Entry for privileged groups tightened up as flack swirls over Egyptian military’s flying visit to Rayong

Mystery Egyptian military flight revealed as exposing Thailand to the Covid 19 virus in Rayong

Agony for stranded western foreigners as ‘Fast-track’ Chinese charter flight jets in from Shanghai

Move to prevent a tourism wipeout as minister pushes 3 phase plan especially targeting Chinese tourists

IATA calls on countries like Thailand to think again over quarantine schemes and travel curbs costing jobs

Only 2,000 foreigners have yet registered to be reunited with love ones as tourism to also reopen

Key ministries met on Sunday to discuss access by foreigners to the kingdom and a tourism relaunch

Thai public says No to foreign tourism and also predicts 1 to 2 years for travel to return to normal

Only hope for foreigners locked out of Thailand as easing continues with strict controls on entry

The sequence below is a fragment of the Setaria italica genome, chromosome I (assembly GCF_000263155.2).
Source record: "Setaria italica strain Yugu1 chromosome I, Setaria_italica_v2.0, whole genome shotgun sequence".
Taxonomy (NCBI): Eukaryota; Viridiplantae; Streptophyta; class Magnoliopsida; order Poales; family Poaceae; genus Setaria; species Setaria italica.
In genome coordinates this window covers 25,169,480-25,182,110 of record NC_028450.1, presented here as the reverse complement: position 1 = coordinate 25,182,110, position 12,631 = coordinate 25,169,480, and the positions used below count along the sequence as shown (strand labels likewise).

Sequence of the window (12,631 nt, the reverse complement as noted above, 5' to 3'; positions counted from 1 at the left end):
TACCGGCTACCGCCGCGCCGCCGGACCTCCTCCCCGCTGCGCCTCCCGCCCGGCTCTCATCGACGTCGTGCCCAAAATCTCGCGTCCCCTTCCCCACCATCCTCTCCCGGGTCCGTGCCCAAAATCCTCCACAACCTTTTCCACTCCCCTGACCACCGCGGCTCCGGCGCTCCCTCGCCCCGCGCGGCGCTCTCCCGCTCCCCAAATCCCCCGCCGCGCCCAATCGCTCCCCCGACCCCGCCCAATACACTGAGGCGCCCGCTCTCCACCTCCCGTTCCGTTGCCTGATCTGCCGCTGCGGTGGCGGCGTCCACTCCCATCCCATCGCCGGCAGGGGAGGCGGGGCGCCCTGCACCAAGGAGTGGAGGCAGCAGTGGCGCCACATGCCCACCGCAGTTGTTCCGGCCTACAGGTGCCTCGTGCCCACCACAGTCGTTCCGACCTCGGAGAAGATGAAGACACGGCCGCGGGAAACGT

Ministers suggest an easing of the travel ban for some tourists but a continued state of emergency

Thailand plans to prioritise Asian countries in its search for safe Covid 19 ‘tourism bubble’ partners

Australian envoy says his embassy and others continue to work on helping stranded foreigners get home

Access to Thailand opening up. It will be cautious, quite expensive with tight regulation and ministry controls

Thai security chief suggests a full reopening of the kingdom to international flights from July 1st

New normal for foreigners seeking access to Thailand even after flights resume if virus persists as a factor

Growing concern and frustration among a large number of expats cut off from their families in Thailand

Australian man’s heartbreak cut off from his Thai wife – begs to be included on repatriation flights

Thailand extends ban on inbound flights until July 1st at the earliest – blow to foreigners and tourism

Spouses of Thai wives down under denied access to limited repatriation flights from Australia this week

Australian retiree is spending his own pension money on supporting the poor during the crisis in Chiang Mai

Stranded 66-year-old German tourist seeks help on the street from a Good Samaritan in central Bangkok

Police in Phuket await post mortem results after deaths of two elderly westerners last weekend at home